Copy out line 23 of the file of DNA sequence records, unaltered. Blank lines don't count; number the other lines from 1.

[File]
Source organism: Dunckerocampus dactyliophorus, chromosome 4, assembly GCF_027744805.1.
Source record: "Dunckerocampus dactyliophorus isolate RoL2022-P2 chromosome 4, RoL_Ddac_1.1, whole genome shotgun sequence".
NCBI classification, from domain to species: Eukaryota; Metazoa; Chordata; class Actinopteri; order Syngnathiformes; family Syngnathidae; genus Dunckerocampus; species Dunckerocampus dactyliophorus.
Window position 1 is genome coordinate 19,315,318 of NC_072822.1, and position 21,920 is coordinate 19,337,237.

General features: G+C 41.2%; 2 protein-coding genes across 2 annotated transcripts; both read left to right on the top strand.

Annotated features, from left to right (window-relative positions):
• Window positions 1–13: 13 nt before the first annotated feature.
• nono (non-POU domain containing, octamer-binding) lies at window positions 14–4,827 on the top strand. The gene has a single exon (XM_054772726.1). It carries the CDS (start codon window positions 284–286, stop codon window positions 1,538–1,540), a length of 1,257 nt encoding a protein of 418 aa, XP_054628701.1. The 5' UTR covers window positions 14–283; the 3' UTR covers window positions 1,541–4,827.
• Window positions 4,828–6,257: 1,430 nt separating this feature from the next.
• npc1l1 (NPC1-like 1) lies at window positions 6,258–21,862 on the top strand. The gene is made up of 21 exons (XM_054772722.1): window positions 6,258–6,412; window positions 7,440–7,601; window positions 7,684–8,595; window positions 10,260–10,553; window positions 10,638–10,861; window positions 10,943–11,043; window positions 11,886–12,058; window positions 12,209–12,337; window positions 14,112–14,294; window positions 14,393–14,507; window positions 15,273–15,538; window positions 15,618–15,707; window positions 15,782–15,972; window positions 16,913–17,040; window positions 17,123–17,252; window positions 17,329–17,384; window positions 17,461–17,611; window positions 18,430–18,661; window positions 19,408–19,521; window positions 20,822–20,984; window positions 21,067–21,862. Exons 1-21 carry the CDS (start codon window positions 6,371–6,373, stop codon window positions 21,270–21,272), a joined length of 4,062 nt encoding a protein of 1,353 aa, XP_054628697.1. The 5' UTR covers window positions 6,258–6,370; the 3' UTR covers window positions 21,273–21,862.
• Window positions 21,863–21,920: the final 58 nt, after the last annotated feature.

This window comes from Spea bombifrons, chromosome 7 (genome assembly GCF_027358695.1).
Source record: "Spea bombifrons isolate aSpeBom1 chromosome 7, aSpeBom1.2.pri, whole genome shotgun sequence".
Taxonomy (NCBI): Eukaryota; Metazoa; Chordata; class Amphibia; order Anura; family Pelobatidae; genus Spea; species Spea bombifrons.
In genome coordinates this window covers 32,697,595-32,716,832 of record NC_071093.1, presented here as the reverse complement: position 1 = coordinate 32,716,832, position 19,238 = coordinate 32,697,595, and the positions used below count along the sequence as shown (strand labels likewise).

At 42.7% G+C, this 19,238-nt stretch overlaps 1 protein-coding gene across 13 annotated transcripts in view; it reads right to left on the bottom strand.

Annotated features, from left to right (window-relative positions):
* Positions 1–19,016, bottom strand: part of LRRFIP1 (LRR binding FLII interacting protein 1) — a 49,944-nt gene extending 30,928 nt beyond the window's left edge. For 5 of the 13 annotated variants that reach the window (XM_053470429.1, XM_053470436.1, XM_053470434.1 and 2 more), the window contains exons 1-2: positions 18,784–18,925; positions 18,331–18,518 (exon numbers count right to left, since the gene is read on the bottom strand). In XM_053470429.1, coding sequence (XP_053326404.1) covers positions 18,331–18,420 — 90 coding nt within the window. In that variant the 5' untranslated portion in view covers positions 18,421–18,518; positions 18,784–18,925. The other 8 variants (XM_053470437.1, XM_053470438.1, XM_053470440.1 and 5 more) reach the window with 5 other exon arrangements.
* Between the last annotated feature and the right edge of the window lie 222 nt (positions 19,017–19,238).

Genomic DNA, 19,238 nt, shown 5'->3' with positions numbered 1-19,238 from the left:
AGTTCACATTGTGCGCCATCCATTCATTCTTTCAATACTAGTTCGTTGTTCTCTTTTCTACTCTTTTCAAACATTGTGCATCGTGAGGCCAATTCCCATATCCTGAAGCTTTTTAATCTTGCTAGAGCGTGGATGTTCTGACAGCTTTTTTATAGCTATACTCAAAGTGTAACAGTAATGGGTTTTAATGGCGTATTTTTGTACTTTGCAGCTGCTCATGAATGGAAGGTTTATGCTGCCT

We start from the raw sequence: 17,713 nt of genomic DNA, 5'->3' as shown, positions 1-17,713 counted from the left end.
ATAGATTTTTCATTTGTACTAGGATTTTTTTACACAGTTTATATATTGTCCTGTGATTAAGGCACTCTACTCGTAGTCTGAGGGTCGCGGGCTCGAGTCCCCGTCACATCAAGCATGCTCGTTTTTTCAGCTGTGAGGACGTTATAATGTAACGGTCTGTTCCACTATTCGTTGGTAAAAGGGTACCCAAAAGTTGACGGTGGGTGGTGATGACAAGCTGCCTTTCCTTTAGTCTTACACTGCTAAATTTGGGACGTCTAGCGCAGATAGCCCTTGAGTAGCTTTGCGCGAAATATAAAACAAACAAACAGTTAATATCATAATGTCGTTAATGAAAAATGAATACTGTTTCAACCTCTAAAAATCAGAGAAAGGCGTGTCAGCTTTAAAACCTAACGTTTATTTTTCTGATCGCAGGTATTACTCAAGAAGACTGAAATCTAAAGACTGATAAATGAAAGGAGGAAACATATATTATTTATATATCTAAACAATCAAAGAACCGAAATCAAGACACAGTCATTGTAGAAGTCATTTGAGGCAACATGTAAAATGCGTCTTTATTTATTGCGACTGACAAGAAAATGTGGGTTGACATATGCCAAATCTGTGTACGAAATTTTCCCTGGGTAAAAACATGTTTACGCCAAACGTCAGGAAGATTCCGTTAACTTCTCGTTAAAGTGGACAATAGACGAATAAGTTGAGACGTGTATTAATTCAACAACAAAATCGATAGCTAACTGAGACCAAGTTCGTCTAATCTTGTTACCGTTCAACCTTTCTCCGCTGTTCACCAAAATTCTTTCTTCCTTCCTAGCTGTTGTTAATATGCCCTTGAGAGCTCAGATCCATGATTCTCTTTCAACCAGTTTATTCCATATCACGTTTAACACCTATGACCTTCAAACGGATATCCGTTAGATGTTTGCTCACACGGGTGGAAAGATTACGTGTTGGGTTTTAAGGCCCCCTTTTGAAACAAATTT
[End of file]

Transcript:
ATAGATTTTTCATTTGTACTAGGATTTTTTTACACAGTTTATATATTGTCCTGTGATTAAGGCACTCTACTCGTAGTCTGAGGGTCGCGGGCTCGAGTCCCCGTCACATCAAGCATGCTCGTTTTTTCAGCTGTGAGGACGTTATAATGTAACGGTCTGTTCCACTATTCGTTGGTAAAAGGGTACCCAAAAGTTGACGGTGGGTGGTGATGACAAGCTGCCTTTCCTTTAGTCTTACACTGCTAAATTTGGGACGTCTAGCGCAGATAGCCCTTGAGTAGCTTTGCGCGAAATATAAAACAAACAAACAGTTAATATCATAATGTCGTTAATGAAAAATGAATACTGTTTCAACCTCTAAAAATCAGAGAAAGGCGTGTCAGCTTTAAAACCTAACGTTTATTTTTCTGATCGCAGGTATTACTCAAGAAGACTGAAATCTAAAGACTGATAAATGAAAGGAGGAAACATATATTATTTATATATCTAAACAATCAAAGAACCGAAATCAAGACACAGTCATTGTAGAAGTCATTTGAGGCAACATGTAAAATGCGTCTTTATTTATTGCGACTGACAAGAAAATGTGGGTTGACATATGCCAAATCTGTGTACGAAATTTTCCCTGGGTAAAAACATGTTTACGCCAAACGTCAGGAAGATTCCGTTAACTTCTCGTTAAAGTGGACAATAGACGAATAAGTTGAGACGTGTATTAATTCAACAACAAAATCGATAGCTAACTGAGACCAAGTTCGTCTAATCTTGTTACCGTTCAACCTTTCTCCGCTGTTCACCAAAATTCTTTCTTCCTTCCTAGCTGTTGTTAATATGCCCTTGAGAGCTCAGATCCATGATTCTCTTTCAACCAGTTTATTCCATATCACGTTTAACACCTATGACCTTCAAACGGATATCCGTTAGATGTTTGCTCACACGGGTGGAAAGATTACGTGTTGGGTTTTAAGGCCCCCTTTTGAAACAAATTT